Solomon b. Judah Ibn Gabirol of Cordova, one of the greatest medieval Spanish Jewish poets (first half of 11th century), did more than anyone else for the dissemination of Hebrew poetry. He was active in all the fields of religious lyric, producing hymns and meditations, selihot (penitential prayers), prayers, qinot (dirges) and hopeful, longing visions of the future in varied forms and styles. The most valuable poetic achievement, in which religious, national and philosophical writing are combined into a harmonious whole, is his great didactic poem Keter Malkhut, "The Kingly Crown," whose concluding confession is included in the Yom Kippur service.

In addition to his religious poetry, Ibn Gabirol produced philosophical works, including Fountain of Life (which was hotly debated among Christian philosophers although it had little influence on Jewish thought), and treatises on ethics.

One of Gabirol’s earliest literary works, Mibhar ha-Peninim (The Choice of Pearls), was a small book of maxims derived almost entirely from non-Jewish sources. This very popular publication, written originally in Arabic, enjoyed enduring popularity throughout Israel in its later Hebrew translation. We include here the maxim “Concerning Envy.”

Envy is to men like bodily ailments – it leads to consumption. I have not seen one who hurts himself more than does the envious person; his mourning is unceasing, his soul grieves, his intellect deteriorates and his heart is disquieted.

Everybody can eat with satisfaction except the man who envies good fortune; for he is only pleased by the misfortune (of others).

Every enmity has the possibility of cure, except the enmity of he who hates you from envy. Envy not your brother for what he has; he enjoys his life while you are sated with vexation and unrest. You have sufficient revenge of the envious person that he grieves over you happiness and good fortunes.

"Envy is rot to the bones."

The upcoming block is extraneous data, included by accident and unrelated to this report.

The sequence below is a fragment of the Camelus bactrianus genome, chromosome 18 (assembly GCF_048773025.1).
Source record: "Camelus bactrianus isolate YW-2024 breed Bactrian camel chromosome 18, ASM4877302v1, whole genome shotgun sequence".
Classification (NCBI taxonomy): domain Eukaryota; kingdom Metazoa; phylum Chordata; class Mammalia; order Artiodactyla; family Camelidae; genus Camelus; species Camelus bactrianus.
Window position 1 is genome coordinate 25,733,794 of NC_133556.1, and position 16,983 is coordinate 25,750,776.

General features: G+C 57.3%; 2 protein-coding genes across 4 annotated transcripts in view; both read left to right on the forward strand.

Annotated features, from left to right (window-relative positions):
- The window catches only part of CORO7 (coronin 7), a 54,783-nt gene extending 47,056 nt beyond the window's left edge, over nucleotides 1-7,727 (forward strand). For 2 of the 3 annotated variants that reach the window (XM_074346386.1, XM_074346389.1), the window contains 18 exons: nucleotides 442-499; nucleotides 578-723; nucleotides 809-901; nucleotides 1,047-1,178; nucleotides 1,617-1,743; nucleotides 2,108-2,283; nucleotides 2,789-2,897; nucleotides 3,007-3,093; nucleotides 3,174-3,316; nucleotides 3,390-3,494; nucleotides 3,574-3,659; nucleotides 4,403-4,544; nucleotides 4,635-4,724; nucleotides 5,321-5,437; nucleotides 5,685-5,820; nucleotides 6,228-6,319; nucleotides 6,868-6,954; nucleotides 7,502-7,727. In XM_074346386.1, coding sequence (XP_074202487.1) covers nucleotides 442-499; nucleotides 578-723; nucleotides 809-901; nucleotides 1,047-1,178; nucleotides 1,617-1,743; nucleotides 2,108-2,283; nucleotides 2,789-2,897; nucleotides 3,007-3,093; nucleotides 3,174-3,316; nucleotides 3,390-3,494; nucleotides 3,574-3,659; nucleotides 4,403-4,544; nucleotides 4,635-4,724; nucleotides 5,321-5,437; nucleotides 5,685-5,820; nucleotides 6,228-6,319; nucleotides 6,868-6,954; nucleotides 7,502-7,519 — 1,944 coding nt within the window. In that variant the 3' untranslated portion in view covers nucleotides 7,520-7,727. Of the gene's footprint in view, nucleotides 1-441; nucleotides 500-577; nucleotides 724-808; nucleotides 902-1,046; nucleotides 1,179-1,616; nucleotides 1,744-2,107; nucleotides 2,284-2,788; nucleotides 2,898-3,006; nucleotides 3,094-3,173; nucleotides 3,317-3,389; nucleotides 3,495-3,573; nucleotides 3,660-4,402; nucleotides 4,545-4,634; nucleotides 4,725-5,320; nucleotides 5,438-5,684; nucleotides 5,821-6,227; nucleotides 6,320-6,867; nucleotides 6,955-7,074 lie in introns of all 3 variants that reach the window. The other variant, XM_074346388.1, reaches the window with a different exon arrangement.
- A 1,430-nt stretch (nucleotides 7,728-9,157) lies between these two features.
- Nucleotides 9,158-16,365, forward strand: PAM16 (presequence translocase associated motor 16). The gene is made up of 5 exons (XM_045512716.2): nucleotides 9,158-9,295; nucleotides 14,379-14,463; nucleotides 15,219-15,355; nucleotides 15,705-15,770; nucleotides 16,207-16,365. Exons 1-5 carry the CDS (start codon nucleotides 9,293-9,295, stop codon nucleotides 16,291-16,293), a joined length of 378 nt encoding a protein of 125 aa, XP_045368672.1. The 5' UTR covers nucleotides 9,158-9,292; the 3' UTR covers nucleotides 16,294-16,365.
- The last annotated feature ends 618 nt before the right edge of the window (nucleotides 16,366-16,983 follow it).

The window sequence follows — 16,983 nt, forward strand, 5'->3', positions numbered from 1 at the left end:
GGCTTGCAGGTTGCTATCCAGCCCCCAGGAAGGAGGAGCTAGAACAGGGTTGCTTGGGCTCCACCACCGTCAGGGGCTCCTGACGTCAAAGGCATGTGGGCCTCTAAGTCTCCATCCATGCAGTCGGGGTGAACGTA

(Proverbs 14:30)

Ibn Gabirol’s treatise on ethics, The Improvement of Moral Qualities (written originally in Arabic; 1045), is the first systematic account by any Jewish author of the various human impulses, and the manner in which they can be channeled into virtue or neglected in favor of vice. The most striking feature of the treatise is that it never so much as mentions the Talmudic sages, and instead frequently quotes the Greek and Arabic philosophies. While the excerpt above focuses on the envy of others good fortune or achievements, the paragraph “On Envy” in this treatise deals with envy of physical possessions.

Envy is an offshoot of wrath. Most rational beings are not exempt from it: but it is in them all, for we see men seeking to imitate the actions of their companions. For instance, when one (man) sees that his friend has acquired some worldly gain, mineral, animal or vegetable, or other possessions, he likewise endeavors to acquire similar things, although he should be able to dispense with them or compensate himself with other things in their stead. Let him not protract his endeavor, not set his heart upon attaining such possessions.

"Envy, greed and thirst for honor
remove a man from the world."

(Ethics of the Fathers 4:28)



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